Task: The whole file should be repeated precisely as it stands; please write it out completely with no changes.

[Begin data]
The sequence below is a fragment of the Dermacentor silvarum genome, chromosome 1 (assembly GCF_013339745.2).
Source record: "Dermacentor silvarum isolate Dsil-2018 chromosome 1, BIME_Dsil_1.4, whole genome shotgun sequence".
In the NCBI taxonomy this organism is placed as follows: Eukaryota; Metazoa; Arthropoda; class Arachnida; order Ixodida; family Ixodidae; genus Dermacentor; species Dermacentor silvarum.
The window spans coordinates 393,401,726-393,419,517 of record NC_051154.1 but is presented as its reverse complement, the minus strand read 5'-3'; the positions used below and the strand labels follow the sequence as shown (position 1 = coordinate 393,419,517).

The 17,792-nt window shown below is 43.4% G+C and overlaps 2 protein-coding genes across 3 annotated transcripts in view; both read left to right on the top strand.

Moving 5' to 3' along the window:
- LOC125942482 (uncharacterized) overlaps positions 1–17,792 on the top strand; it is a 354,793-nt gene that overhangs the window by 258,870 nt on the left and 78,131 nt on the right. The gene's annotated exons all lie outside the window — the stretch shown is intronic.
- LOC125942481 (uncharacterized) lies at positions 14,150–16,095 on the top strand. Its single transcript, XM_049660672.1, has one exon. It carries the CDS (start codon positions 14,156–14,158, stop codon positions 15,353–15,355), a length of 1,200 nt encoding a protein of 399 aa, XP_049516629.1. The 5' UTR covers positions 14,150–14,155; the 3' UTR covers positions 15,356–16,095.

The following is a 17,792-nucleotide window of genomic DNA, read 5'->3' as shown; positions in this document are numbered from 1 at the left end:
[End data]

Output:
The sequence below is a fragment of the Dermacentor silvarum genome, chromosome 1 (assembly GCF_013339745.2).
Source record: "Dermacentor silvarum isolate Dsil-2018 chromosome 1, BIME_Dsil_1.4, whole genome shotgun sequence".
In the NCBI taxonomy this organism is placed as follows: Eukaryota; Metazoa; Arthropoda; class Arachnida; order Ixodida; family Ixodidae; genus Dermacentor; species Dermacentor silvarum.
The window spans coordinates 393,401,726-393,419,517 of record NC_051154.1 but is presented as its reverse complement, the minus strand read 5'-3'; the positions used below and the strand labels follow the sequence as shown (position 1 = coordinate 393,419,517).

The 17,792-nt window shown below is 43.4% G+C and overlaps 2 protein-coding genes across 3 annotated transcripts in view; both read left to right on the top strand.

Moving 5' to 3' along the window:
- LOC125942482 (uncharacterized) overlaps positions 1–17,792 on the top strand; it is a 354,793-nt gene that overhangs the window by 258,870 nt on the left and 78,131 nt on the right. The gene's annotated exons all lie outside the window — the stretch shown is intronic.
- LOC125942481 (uncharacterized) lies at positions 14,150–16,095 on the top strand. Its single transcript, XM_049660672.1, has one exon. It carries the CDS (start codon positions 14,156–14,158, stop codon positions 15,353–15,355), a length of 1,200 nt encoding a protein of 399 aa, XP_049516629.1. The 5' UTR covers positions 14,150–14,155; the 3' UTR covers positions 15,356–16,095.

The following is a 17,792-nucleotide window of genomic DNA, read 5'->3' as shown; positions in this document are numbered from 1 at the left end: